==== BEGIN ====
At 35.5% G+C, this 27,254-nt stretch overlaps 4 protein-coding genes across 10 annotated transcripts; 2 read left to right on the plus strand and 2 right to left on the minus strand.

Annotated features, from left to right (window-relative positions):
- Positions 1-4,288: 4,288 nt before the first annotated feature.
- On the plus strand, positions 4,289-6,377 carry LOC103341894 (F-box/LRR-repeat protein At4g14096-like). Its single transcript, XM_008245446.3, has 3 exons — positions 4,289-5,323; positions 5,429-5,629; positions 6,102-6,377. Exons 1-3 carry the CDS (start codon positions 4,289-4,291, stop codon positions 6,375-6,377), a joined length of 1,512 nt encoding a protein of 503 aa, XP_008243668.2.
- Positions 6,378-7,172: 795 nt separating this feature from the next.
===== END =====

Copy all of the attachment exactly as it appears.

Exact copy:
At 35.5% G+C, this 27,254-nt stretch overlaps 4 protein-coding genes across 10 annotated transcripts; 2 read left to right on the plus strand and 2 right to left on the minus strand.

Annotated features, from left to right (window-relative positions):
- Positions 1-4,288: 4,288 nt before the first annotated feature.
- On the plus strand, positions 4,289-6,377 carry LOC103341894 (F-box/LRR-repeat protein At4g14096-like). Its single transcript, XM_008245446.3, has 3 exons — positions 4,289-5,323; positions 5,429-5,629; positions 6,102-6,377. Exons 1-3 carry the CDS (start codon positions 4,289-4,291, stop codon positions 6,375-6,377), a joined length of 1,512 nt encoding a protein of 503 aa, XP_008243668.2.
- Positions 6,378-7,172: 795 nt separating this feature from the next.